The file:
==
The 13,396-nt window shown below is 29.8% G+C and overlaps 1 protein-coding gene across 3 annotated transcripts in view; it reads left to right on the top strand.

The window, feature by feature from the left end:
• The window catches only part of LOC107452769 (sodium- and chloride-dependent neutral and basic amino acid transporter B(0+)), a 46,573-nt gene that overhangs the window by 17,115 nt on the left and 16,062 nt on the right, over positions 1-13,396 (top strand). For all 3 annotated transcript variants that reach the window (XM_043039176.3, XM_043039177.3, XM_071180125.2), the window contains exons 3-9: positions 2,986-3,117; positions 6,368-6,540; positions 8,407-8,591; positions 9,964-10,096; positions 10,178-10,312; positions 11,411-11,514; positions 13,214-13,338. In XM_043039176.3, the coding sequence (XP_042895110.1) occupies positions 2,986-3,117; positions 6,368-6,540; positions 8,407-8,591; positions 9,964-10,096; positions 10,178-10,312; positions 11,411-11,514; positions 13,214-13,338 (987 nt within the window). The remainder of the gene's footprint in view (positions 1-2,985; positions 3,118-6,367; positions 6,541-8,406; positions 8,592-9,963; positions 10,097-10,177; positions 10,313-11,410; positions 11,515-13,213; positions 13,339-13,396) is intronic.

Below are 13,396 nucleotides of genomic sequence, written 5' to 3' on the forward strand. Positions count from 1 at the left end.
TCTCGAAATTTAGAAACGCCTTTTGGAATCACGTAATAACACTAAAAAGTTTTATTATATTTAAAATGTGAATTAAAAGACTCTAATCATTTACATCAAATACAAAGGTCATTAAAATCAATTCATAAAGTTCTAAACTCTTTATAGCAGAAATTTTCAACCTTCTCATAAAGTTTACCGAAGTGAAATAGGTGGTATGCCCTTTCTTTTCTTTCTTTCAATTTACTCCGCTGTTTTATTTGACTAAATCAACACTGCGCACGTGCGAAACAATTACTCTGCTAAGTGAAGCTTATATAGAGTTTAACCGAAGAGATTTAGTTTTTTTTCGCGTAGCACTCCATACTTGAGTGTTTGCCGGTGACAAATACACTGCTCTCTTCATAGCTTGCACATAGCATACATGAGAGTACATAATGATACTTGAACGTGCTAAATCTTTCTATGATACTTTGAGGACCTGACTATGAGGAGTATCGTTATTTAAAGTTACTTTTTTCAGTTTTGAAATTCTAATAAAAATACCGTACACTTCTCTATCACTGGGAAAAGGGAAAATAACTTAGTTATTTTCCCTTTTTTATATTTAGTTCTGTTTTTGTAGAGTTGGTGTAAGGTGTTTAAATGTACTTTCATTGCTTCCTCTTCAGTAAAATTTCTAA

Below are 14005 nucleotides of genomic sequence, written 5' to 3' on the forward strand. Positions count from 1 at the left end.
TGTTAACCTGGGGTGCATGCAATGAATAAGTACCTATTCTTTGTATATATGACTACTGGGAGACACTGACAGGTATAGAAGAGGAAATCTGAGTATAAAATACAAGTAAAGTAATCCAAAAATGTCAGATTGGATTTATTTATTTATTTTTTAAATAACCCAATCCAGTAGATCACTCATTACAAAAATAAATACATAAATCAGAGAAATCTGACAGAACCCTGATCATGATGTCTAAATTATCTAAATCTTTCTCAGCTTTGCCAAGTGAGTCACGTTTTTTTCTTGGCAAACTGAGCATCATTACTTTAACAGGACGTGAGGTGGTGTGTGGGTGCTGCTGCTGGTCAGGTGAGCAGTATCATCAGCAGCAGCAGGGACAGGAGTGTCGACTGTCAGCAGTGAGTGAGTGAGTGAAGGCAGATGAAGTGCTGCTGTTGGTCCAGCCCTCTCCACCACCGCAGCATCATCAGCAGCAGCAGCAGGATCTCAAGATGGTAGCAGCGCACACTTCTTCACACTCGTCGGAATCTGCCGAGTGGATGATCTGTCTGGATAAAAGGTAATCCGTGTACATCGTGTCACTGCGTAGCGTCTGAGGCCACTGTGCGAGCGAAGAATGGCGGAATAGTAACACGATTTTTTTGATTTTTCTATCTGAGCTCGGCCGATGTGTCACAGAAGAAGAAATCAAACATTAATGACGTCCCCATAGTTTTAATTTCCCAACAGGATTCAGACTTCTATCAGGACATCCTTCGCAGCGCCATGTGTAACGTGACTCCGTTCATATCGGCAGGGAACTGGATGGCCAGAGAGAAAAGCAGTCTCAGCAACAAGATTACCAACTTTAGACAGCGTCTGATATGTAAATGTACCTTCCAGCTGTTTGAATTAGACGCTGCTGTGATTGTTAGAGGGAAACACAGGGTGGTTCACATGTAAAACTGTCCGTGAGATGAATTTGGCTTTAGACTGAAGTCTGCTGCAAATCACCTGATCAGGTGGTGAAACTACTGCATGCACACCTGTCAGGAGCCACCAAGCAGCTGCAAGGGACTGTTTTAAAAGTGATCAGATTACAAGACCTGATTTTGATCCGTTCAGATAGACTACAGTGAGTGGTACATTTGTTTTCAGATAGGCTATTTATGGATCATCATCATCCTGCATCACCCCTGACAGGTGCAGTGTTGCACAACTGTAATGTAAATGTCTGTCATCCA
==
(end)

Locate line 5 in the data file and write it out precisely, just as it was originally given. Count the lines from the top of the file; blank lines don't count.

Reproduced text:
TCTCGAAATTTAGAAACGCCTTTTGGAATCACGTAATAACACTAAAAAGTTTTATTATATTTAAAATGTGAATTAAAAGACTCTAATCATTTACATCAAATACAAAGGTCATTAAAATCAATTCATAAAGTTCTAAACTCTTTATAGCAGAAATTTTCAACCTTCTCATAAAGTTTACCGAAGTGAAATAGGTGGTATGCCCTTTCTTTTCTTTCTTTCAATTTACTCCGCTGTTTTATTTGACTAAATCAACACTGCGCACGTGCGAAACAATTACTCTGCTAAGTGAAGCTTATATAGAGTTTAACCGAAGAGATTTAGTTTTTTTTCGCGTAGCACTCCATACTTGAGTGTTTGCCGGTGACAAATACACTGCTCTCTTCATAGCTTGCACATAGCATACATGAGAGTACATAATGATACTTGAACGTGCTAAATCTTTCTATGATACTTTGAGGACCTGACTATGAGGAGTATCGTTATTTAAAGTTACTTTTTTCAGTTTTGAAATTCTAATAAAAATACCGTACACTTCTCTATCACTGGGAAAAGGGAAAATAACTTAGTTATTTTCCCTTTTTTATATTTAGTTCTGTTTTTGTAGAGTTGGTGTAAGGTGTTTAAATGTACTTTCATTGCTTCCTCTTCAGTAAAATTTCTAA